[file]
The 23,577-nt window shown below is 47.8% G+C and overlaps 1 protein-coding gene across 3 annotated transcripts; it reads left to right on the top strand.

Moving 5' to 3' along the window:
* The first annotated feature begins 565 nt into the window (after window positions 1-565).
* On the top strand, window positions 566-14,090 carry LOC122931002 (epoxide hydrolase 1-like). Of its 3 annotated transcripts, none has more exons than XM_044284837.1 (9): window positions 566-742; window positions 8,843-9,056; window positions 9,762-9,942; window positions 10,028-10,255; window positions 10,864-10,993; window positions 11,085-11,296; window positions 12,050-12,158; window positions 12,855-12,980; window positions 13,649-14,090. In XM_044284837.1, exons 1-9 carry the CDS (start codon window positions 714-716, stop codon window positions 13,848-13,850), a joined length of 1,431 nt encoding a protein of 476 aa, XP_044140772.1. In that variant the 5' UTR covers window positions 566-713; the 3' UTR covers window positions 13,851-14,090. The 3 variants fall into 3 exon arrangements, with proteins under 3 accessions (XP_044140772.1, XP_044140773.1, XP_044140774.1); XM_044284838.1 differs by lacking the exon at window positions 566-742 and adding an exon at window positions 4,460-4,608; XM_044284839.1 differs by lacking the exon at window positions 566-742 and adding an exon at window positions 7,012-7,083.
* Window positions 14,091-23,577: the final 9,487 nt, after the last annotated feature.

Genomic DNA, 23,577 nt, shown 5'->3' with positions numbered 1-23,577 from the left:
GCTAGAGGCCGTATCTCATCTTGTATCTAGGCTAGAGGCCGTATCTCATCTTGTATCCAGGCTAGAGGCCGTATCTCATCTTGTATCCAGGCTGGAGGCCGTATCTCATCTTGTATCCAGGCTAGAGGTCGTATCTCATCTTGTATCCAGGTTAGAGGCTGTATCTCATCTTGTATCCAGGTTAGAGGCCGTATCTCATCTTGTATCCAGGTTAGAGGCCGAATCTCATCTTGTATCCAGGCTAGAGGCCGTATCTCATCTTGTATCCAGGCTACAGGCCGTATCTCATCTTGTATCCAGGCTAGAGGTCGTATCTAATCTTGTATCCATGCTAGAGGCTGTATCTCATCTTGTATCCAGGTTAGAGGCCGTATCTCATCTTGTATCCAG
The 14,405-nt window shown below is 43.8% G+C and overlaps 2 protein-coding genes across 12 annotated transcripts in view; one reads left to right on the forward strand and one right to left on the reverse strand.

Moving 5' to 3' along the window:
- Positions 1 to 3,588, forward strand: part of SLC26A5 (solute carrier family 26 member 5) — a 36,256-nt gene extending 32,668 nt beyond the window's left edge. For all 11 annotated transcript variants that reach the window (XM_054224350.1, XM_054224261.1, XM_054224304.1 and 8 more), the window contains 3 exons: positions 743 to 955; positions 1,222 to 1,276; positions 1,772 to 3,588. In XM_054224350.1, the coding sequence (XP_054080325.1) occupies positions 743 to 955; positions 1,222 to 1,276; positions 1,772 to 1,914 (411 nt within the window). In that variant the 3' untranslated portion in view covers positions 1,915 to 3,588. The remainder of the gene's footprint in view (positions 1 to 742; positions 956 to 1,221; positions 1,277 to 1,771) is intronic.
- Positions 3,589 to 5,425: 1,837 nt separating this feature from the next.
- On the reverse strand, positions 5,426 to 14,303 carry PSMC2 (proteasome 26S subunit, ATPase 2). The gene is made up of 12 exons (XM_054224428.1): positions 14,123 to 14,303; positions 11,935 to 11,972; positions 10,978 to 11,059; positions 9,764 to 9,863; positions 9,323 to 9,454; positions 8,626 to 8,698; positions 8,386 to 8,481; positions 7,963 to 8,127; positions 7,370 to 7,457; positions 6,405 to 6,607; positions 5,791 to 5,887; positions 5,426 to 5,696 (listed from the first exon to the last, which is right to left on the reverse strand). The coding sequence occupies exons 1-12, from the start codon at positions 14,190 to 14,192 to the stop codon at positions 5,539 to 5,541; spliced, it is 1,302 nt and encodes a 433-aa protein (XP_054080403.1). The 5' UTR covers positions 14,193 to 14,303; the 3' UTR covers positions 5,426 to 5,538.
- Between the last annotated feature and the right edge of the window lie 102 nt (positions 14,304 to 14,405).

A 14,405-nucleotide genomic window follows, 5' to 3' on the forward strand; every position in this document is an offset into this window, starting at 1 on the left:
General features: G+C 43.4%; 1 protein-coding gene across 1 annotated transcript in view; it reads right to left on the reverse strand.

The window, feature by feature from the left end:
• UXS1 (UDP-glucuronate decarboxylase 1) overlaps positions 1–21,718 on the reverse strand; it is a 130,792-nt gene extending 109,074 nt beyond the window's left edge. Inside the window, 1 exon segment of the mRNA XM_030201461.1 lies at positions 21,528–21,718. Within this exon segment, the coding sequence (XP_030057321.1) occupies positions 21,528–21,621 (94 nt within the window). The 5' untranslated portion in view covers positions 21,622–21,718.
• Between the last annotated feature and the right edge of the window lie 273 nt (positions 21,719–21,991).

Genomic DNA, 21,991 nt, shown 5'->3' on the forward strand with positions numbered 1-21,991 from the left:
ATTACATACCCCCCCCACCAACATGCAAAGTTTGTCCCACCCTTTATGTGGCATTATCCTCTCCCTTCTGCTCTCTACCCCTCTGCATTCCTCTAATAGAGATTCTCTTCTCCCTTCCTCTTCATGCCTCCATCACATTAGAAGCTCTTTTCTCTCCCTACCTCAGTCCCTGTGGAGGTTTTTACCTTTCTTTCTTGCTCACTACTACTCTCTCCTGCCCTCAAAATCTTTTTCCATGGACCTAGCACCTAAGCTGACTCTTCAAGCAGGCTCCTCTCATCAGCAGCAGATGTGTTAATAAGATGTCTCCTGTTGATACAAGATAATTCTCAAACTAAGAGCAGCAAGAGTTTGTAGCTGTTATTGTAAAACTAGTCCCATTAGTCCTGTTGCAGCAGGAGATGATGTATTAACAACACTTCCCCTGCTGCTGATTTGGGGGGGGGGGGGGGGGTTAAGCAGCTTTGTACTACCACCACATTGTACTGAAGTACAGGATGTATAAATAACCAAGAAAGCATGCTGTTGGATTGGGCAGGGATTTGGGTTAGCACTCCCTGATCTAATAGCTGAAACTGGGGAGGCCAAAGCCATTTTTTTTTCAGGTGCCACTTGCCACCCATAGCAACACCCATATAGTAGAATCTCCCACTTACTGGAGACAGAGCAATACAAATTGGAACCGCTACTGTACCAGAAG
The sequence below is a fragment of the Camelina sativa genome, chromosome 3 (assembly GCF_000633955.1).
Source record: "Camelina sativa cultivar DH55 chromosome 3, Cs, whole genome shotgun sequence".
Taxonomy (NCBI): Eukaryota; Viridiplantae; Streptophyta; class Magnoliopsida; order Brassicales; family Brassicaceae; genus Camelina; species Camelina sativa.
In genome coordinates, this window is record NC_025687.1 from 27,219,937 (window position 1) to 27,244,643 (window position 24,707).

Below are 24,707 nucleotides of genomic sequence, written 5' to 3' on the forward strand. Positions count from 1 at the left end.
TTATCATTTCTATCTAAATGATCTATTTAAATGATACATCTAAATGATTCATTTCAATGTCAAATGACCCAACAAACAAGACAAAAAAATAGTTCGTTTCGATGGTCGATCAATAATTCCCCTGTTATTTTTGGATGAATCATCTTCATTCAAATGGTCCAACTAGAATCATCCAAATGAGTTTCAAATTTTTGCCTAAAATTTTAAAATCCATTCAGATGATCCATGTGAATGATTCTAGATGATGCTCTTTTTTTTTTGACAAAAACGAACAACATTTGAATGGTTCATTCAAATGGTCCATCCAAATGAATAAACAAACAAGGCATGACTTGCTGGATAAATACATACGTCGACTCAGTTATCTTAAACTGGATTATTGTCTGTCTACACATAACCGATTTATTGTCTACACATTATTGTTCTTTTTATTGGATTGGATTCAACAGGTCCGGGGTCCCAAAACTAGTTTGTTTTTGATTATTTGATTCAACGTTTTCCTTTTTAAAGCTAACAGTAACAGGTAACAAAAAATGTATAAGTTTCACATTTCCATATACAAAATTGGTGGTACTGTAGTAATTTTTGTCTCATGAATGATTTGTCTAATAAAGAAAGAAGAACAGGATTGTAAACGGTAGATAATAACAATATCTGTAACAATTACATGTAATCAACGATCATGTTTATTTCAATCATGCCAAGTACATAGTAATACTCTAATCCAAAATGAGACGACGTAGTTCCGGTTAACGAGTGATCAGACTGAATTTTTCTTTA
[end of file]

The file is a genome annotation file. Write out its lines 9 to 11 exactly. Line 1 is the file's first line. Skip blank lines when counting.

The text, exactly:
Moving 5' to 3' along the window:
- Positions 1 to 3,588, forward strand: part of SLC26A5 (solute carrier family 26 member 5) — a 36,256-nt gene extending 32,668 nt beyond the window's left edge. For all 11 annotated transcript variants that reach the window (XM_054224350.1, XM_054224261.1, XM_054224304.1 and 8 more), the window contains 3 exons: positions 743 to 955; positions 1,222 to 1,276; positions 1,772 to 3,588. In XM_054224350.1, the coding sequence (XP_054080325.1) occupies positions 743 to 955; positions 1,222 to 1,276; positions 1,772 to 1,914 (411 nt within the window). In that variant the 3' untranslated portion in view covers positions 1,915 to 3,588. The remainder of the gene's footprint in view (positions 1 to 742; positions 956 to 1,221; positions 1,277 to 1,771) is intronic.
- Positions 3,589 to 5,425: 1,837 nt separating this feature from the next.